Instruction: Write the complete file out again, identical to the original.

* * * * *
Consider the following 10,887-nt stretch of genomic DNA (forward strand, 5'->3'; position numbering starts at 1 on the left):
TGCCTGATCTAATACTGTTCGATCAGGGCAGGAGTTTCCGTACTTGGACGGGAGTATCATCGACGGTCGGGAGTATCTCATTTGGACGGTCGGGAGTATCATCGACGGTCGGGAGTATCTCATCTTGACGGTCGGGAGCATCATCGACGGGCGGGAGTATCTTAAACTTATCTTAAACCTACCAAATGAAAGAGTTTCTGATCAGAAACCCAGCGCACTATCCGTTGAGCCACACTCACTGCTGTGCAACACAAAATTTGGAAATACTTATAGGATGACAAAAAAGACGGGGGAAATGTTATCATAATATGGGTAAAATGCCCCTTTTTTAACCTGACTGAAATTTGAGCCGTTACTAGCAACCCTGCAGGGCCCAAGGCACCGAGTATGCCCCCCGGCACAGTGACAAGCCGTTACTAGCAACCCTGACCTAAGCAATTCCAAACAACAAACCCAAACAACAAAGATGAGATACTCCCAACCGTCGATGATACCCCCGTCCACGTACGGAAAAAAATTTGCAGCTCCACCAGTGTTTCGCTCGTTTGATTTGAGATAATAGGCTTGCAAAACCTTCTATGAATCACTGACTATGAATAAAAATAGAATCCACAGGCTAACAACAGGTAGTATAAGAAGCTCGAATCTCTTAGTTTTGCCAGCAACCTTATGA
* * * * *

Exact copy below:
Consider the following 10,887-nt stretch of genomic DNA (forward strand, 5'->3'; position numbering starts at 1 on the left):
TGCCTGATCTAATACTGTTCGATCAGGGCAGGAGTTTCCGTACTTGGACGGGAGTATCATCGACGGTCGGGAGTATCTCATTTGGACGGTCGGGAGTATCATCGACGGTCGGGAGTATCTCATCTTGACGGTCGGGAGCATCATCGACGGGCGGGAGTATCTTAAACTTATCTTAAACCTACCAAATGAAAGAGTTTCTGATCAGAAACCCAGCGCACTATCCGTTGAGCCACACTCACTGCTGTGCAACACAAAATTTGGAAATACTTATAGGATGACAAAAAAGACGGGGGAAATGTTATCATAATATGGGTAAAATGCCCCTTTTTTAACCTGACTGAAATTTGAGCCGTTACTAGCAACCCTGCAGGGCCCAAGGCACCGAGTATGCCCCCCGGCACAGTGACAAGCCGTTACTAGCAACCCTGACCTAAGCAATTCCAAACAACAAACCCAAACAACAAAGATGAGATACTCCCAACCGTCGATGATACCCCCGTCCACGTACGGAAAAAAATTTGCAGCTCCACCAGTGTTTCGCTCGTTTGATTTGAGATAATAGGCTTGCAAAACCTTCTATGAATCACTGACTATGAATAAAAATAGAATCCACAGGCTAACAACAGGTAGTATAAGAAGCTCGAATCTCTTAGTTTTGCCAGCAACCTTATGA